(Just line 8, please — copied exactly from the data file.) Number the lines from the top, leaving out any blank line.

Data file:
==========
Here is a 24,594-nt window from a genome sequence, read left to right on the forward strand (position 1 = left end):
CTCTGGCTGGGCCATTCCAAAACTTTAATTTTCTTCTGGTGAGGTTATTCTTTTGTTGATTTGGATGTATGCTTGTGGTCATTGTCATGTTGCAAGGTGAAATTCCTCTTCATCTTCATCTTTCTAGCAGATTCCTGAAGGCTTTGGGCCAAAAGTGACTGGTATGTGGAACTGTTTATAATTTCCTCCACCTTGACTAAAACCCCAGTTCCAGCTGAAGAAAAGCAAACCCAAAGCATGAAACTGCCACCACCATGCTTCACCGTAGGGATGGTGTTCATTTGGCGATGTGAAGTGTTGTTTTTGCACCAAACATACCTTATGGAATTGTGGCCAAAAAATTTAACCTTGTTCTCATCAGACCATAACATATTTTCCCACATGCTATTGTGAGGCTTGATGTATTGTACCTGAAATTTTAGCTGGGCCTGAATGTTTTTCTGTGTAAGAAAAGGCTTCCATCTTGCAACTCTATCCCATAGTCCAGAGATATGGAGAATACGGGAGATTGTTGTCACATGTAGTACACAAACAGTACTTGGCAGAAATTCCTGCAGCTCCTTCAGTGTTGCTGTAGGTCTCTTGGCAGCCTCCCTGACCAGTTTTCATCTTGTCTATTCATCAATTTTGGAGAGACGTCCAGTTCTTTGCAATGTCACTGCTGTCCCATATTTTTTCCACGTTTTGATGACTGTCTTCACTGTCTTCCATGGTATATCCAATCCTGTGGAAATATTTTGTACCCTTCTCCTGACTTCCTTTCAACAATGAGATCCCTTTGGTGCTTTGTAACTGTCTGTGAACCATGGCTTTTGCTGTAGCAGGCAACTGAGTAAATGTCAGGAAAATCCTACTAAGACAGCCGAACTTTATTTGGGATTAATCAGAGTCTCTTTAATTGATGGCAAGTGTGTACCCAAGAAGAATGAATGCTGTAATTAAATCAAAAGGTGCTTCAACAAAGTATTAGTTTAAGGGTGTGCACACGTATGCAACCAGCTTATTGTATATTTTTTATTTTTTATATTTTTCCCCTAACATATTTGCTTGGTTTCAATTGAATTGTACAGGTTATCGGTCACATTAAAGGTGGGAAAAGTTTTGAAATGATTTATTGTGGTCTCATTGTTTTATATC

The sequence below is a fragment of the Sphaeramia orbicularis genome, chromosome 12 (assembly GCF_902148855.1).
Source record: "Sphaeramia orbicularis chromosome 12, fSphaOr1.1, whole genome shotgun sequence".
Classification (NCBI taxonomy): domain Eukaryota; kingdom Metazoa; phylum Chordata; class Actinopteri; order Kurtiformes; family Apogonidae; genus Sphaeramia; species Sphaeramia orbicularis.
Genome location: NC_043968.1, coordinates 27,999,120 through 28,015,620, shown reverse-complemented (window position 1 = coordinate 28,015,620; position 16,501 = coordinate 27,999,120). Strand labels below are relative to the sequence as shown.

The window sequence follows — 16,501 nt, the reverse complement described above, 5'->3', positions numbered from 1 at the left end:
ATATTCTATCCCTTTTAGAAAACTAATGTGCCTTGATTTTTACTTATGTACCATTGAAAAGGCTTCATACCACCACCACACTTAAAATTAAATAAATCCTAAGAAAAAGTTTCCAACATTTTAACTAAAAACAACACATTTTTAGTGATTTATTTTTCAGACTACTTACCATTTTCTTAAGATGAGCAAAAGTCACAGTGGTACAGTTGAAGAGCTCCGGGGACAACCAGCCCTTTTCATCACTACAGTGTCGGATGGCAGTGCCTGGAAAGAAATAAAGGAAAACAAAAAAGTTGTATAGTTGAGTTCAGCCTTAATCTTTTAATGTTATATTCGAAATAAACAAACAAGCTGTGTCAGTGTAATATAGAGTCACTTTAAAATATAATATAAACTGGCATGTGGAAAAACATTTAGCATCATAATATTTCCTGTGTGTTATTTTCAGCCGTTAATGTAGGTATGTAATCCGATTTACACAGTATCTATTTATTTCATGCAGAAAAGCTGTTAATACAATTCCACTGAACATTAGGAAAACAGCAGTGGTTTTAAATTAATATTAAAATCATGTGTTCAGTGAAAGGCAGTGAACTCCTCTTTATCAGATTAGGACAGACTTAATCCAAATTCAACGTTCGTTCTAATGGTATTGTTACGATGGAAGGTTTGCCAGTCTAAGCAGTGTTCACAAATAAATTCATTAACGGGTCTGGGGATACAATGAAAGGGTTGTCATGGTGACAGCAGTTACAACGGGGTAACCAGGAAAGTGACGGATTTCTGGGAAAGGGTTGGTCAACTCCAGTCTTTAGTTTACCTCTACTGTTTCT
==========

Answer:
ATATTCTATCCCTTTTAGAAAACTAATGTGCCTTGATTTTTACTTATGTACCATTGAAAAGGCTTCATACCACCACCACACTTAAAATTAAATAAATCCTAAGAAAAAGTTTCCAACATTTTAACTAAAAACAACACATTTTTAGTGATTTATTTTTCAGACTACTTACCATTTTCTTAAGATGAGCAAAAGTCACAGTGGTACAGTTGAAGAGCTCCGGGGACAACCAGCCCTTTTCATCACTACAGTGTCGGATGGCAGTGCCTGGAAAGAAATAAAGGAAAACAAAAAAGTTGTATAGTTGAGTTCAGCCTTAATCTTTTAATGTTATATTCGAAATAAACAAACAAGCTGTGTCAGTGTAATATAGAGTCACTTTAAAATATAATATAAACTGGCATGTGGAAAAACATTTAGCATCATAATATTTCCTGTGTGTTATTTTCAGCCGTTAATGTAGGTATGTAATCCGATTTACACAGTATCTATTTATTTCATGCAGAAAAGCTGTTAATACAATTCCACTGAACATTAGGAAAACAGCAGTGGTTTTAAATTAATATTAAAATCATGTGTTCAGTGAAAGGCAGTGAACTCCTCTTTATCAGATTAGGACAGACTTAATCCAAATTCAACGTTCGTTCTAATGGTATTGTTACGATGGAAGGTTTGCCAGTCTAAGCAGTGTTCACAAATAAATTCATTAACGGGTCTGGGGATACAATGAAAGGGTTGTCATGGTGACAGCAGTTACAACGGGGTAACCAGGAAAGTGACGGATTTCTGGGAAAGGGTTGGTCAACTCCAGTCTTTAGTTTACCTCTACTGTTTCT